Built in 1925 as a nine-hole course from soil harvested at a local farm and placed by horse-drawn carts, Lake Wisconsin Country Club has since grown into an 18-hole course that runs alongside Lake Wisconsin. At a distance of 5,881 yards from the farthest tees, the picturesque par 70 eschews overwhelming length in favor of a hazard-intensive round, as players must reckon with dense tree lines, water that comes in play on five holes, and territorial blades of grass throughout the layout. Rounds begin with the course’s most difficult hole, a 415-yard par 4 that demands a straight drive to keep balls out of a small forest on the left and a pond located on the right. A stint at the club’s driving range grants clubbers a chance to prepare for the round and guide 9-irons through warm-up calisthenics.
Kissing the shores of Lake Wisconsin, the club offers complimentary dock slips for guests approaching by boat or in need of a place to station their pet porpoise. The club’s dining room is open to the public for Friday-night fish fries, during which patrons can take in cocktails, surf 'n' turf entrees, and evening views of the lake.
Course at a Glance:
Standing at 1,900 yards and posting a par of 30, Fairfield Hills Golf Course won't make the pros quiver in their golf spikes. But for families, the 9-holer can present an ideal venue for beginners young and old to take up the game without getting too frustrated. In fact, foursomes can typically traverse the course's three par 4s and six par 3s in less than two hours—not nearly enough time to develop an allergy to their putter. If the course succeeds in planting the seeds of a lifelong passion, new converts can also hone their skills on the 35 hitting stations at the 340-yards-deep driving range.
Badger Ridge Farm's head trainer sees to it that the only limit riders have for their horseback-riding career is themselves. She gives lessons in the riding disciplines of hunter and equitation, establishing for students a strong base of skills that will take them as far as they wish—whether that be casual, yet polished riding or national shows at the American Quarter Horse Association level. Her instruction seeks to impart deep understanding of horses both in and out of the saddle, an approach that yields well-rounded riders as opposed to mere passengers.
Awarded “silver” for best martial arts school/studio by Madison Magazine in 2007 and 2008, Kicks Unlimited offers weekly kickboxing classes for teens and adults. Each class features ultra-aerobic cardio-boxing, bag-punishing sport kickboxing, and full body conditioning for upcoming mixed martial arts and craft nights. Check out the schedule for Fitchburg, Middleton, or Sun Prairie and call ahead to schedule your first life-changing duel with a stocky, indifferent punching bag.
Dance Fabulous's instructors think that dancing should be a stress-free experience. With that in mind, they’ve crafted a lineup of commitment-free drop-in classes that introduce students to hip-hop grooves, teach them core-strengthening belly-dance shimmies, and help party away calories with energy-packed Zumba moves. The lineup also includes more sensual classes meant to boost students' confidence, such as aerobic striptease dance and core-strengthening pole dance. During Hot Heels Hour classes, participants learn a new routine designed to be performed in pumps, which help strengthen cores, lift buns, and aerate the front lawn if practiced at home.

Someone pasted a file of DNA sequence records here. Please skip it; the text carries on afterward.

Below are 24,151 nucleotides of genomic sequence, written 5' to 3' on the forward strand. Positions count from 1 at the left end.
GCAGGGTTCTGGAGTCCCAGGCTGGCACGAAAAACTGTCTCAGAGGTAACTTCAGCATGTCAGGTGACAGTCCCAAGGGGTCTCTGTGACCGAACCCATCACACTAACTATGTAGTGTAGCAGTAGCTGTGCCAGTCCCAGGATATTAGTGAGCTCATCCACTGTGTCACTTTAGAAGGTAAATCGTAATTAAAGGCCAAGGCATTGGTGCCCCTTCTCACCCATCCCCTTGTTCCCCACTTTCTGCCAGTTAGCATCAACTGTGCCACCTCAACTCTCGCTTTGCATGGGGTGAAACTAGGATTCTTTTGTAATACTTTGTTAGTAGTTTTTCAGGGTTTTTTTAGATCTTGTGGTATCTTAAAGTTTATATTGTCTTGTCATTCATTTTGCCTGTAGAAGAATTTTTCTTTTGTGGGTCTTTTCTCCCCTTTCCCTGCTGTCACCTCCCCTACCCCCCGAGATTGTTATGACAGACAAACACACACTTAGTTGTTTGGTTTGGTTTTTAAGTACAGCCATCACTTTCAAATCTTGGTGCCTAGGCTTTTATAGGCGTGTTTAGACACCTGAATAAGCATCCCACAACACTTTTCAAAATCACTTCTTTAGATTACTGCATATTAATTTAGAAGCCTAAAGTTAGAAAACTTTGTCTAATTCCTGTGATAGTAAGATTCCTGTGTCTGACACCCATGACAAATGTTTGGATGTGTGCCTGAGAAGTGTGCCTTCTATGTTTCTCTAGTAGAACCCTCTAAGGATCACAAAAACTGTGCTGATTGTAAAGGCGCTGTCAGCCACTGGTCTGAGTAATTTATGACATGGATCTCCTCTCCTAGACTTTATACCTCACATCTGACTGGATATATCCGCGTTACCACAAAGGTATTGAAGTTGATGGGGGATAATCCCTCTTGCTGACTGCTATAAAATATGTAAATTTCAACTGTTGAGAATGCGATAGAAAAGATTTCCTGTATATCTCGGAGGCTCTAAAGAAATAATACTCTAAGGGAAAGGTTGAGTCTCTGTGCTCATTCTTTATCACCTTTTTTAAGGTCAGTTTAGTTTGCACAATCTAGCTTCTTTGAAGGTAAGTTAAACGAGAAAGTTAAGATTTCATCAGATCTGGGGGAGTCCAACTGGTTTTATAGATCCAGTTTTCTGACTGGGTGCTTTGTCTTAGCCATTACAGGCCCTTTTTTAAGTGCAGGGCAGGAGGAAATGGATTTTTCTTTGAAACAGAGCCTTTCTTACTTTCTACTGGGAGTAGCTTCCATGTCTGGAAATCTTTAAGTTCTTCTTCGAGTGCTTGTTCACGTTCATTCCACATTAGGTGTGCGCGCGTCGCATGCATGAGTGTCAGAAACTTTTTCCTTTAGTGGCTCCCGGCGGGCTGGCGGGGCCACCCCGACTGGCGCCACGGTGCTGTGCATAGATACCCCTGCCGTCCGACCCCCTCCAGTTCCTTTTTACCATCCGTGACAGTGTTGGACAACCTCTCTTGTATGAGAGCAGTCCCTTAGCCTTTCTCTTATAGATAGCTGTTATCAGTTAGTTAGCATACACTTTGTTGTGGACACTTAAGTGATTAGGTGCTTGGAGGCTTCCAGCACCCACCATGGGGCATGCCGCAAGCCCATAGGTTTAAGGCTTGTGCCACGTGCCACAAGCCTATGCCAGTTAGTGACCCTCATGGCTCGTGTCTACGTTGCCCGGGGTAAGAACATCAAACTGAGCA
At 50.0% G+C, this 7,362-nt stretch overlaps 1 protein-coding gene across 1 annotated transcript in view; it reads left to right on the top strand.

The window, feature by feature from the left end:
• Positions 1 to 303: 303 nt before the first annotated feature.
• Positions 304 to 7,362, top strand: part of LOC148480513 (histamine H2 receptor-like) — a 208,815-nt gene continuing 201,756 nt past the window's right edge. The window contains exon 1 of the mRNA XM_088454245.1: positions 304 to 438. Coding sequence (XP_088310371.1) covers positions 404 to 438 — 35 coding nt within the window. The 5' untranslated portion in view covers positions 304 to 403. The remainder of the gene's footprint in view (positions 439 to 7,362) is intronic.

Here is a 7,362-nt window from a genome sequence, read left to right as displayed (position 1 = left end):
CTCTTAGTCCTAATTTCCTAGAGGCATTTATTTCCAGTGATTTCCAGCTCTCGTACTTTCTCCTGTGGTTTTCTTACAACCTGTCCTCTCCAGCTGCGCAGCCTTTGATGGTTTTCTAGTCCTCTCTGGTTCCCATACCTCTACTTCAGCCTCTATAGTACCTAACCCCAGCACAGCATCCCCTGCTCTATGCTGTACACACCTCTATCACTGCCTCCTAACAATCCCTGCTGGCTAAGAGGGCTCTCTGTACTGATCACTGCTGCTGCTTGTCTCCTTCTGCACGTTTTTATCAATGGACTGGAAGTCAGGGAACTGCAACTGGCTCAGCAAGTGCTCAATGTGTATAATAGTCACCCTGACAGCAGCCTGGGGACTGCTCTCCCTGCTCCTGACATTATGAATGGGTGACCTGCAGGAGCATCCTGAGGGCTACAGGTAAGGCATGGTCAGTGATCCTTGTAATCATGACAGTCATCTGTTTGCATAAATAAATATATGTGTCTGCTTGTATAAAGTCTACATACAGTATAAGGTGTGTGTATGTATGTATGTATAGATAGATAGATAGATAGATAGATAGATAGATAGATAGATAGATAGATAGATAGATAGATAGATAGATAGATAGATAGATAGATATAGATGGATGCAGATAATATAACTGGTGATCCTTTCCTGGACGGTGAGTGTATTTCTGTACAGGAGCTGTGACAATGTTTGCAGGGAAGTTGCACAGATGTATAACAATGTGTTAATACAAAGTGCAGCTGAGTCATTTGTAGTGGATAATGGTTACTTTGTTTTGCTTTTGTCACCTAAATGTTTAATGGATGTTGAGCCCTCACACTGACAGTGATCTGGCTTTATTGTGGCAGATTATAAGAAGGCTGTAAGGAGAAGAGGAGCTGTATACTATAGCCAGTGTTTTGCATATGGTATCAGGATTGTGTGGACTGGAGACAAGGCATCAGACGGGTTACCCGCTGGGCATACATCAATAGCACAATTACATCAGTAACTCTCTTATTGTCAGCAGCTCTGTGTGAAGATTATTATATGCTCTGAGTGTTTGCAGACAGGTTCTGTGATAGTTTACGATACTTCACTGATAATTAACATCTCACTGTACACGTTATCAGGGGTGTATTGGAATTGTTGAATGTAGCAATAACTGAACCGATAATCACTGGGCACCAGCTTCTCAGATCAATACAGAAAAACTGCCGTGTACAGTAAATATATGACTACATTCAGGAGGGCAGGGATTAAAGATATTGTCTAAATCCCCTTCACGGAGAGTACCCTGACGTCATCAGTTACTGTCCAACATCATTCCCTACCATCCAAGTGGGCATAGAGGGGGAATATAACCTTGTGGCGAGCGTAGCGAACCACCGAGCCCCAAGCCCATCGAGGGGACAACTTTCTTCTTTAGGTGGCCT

In addition to their drop-in classes, the instructors also schedule private lessons, which may cover the styles taught in group classes or focus on ballroom techniques or wedding choreography. Their adult parties come with similar themes, with lessons in styles from break dancing to striptease to Irish step. The studio was also named one of The Daily Page's picks for best places for a kids' birthday party; soirees can center around such themes as cheerleading, West African dance, and ballet. The staff offers a kids' hip-hop classes and a once-a-month family dance party, during which parents can tenderly pass down their ability to do the worm.
The Capitol Pedaler was designed and built by a Dutchman in bicycle-happy Amsterdam before arriving in Madison to whisk travelers around town in eco-friendly style. Lovingly referred to as “The Big Red Bike”, it adopted its signature hue state-side in honor of the Wisconsin Badgers, and frequently takes breaks from escorting pub-crawlers and wedding parties to ferry fans on game day. Capable of accommodating up to 14 passengers, with the recommended group size of at least six–eight pedalers the vehicle typically cruises at 5–7 miles per hour—the perfect speed for drag racing local steamrollers.
Prechosen routes include excursions to the zoo or the Old Sugar Distillery, making up to three preselected stops en route at local bars, public parks, and coffee shops. While alcoholic drinks aren’t allowed on the foot-powered party bus, passengers are welcome to bring their own snacks and nonalcoholic drinks to enjoy between stops, and can blast premade playlists of party songs or favorite commercial jingles courtesy of an on-board stereo with iPod and mp3-player connections.